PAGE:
After Sommer returned from Afghanistan in September 2005, he was sent to the United States Army Ranger School. Sommer spent nearly seven months completing the highly prestigious military leadership school, and although he had to restart the school twice, Sommer managed to complete the school on April 7, 2006.
After attending Ranger School, court documents assert that Sommer began recruiting and training several members of his unit and two civilians for what was called a robbery with "military style precision and planning." After the robbery, Sommer was arrested and detained in the North Fraser Pretrial Centre where other prisoners such as Rakesh Saxena and Robert William Pickton were also held. Sommer was released on bail in September 2006 and was then placed under house arrest.
Sommer was under house arrest at his home in Peachland, British Columbia, while waiting for an extradition hearing. Sommer was released on bail September 17, 2006 after a short hearing. During the hearing Sommer's lawyer argued successfully that Sommer was a resident of Canada (Even in light of his three-year assignment to the United States military) and that his involvement with the United States military was, "like being a professional athlete, traveling and operating abroad." With the success of this argument, Chief Justice Dohm placed the onus on the Crown, which failed to prove valid reason for his incarceration pending his extradition hearing. Sommer eventually agreed to return to the United States and plead guilty.
Sommer received significant media attention in 2006 after revealing his robbery role in an interview with Seattle Weekly .  He was interviewed by a variety of television, radio and print outlets, including National Public Radio, National Post ,  Rolling Stone , Seattle Times , and New York Times . This attention stemmed from his Ranger background, his assertion that the AK-47 assault rifles used in the robbery were smuggled back from Iraq, and his charge that his alleged involvement, if proven, was actually an effort to draw public attention to his allegations that Task Force 6-26, a unit he was assigned to during his time overseas, was involved in war crimes. These accounts confirmed that United States Special Operations Command (SOCOM) has been interacting with him, and a portion of a recorded call was played on National Public Radio in which a SOCOM officer admits that officers of the rank of brigadier general and above had been briefed and were concerned. However, in December 2006, the Seattle Times reported that the United States Army Criminal Investigation Division (CID) released a statement alleging that Sommer's war crimes allegations were investigated and found to be unsubstantiated. The calls between Sommer and SOCOM, in which the officer states the commands interest, occur after the CID statement was released.[ citation needed ]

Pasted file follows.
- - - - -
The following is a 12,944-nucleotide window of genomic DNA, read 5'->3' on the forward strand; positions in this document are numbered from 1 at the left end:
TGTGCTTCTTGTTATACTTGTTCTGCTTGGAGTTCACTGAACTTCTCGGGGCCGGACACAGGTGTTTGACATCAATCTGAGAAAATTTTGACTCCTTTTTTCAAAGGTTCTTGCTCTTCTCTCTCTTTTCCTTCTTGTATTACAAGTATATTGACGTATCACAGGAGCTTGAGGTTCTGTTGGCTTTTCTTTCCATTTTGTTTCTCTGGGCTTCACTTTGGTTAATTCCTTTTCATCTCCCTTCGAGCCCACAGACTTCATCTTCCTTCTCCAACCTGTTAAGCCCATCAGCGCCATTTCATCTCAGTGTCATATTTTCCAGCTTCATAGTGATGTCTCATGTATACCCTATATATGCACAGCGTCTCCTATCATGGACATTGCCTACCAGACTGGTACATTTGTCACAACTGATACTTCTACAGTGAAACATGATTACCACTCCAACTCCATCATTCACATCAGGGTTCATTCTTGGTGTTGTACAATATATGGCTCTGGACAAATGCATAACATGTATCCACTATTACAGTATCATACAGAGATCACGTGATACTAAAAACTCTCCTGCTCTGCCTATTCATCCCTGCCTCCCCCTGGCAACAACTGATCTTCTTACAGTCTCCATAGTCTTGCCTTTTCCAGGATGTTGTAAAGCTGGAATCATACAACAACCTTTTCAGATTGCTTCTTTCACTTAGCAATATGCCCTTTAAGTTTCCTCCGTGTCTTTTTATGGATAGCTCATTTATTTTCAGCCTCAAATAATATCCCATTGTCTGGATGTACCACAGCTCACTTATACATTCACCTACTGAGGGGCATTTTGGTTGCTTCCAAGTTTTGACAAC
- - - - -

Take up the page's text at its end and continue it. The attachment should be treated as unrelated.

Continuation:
The strategy behind Sommer's extradition fight asserts that if he was involved in the robbery, the robbery was a form of political protest to draw attention to the Task Force 6-26 war crimes allegations. The belief was that Canadian authorities would not extradite Sommer for what his defense claimed is a "political" crime. U.S. attorneys arguing for Sommer's extradition claimed there was no political motive for the robbery. Rather, the money stolen in the robbery was intended to create a motorcycle gang that would rival the motorcycle gangs controlling crime in the American Pacific Northwest and Canadian British Columbia, primarily the Hells Angels. Sommer contended however that the US had an ulterior motive in promoting the organized crime element of their story, claiming that the accusations may be an attempt to elicit interest in him by the Hells Angels.
All of the other defendants in the case entered guilty pleas in 2006. Twenty-two-year-old Chad Palmer was sentenced to 11 years in prison on December 16, 2008. Tigra Robertson was sentenced to 12 and a half years in prison on February 20, 2009.  Alex Blum was sentenced on March 6, 2009 to time served (16 months).  Nathan Dunmall was sentenced to 10 years in prison on March 20, 2009.  Scott Byrne, who assisted in planning the heist was sentenced to eight months.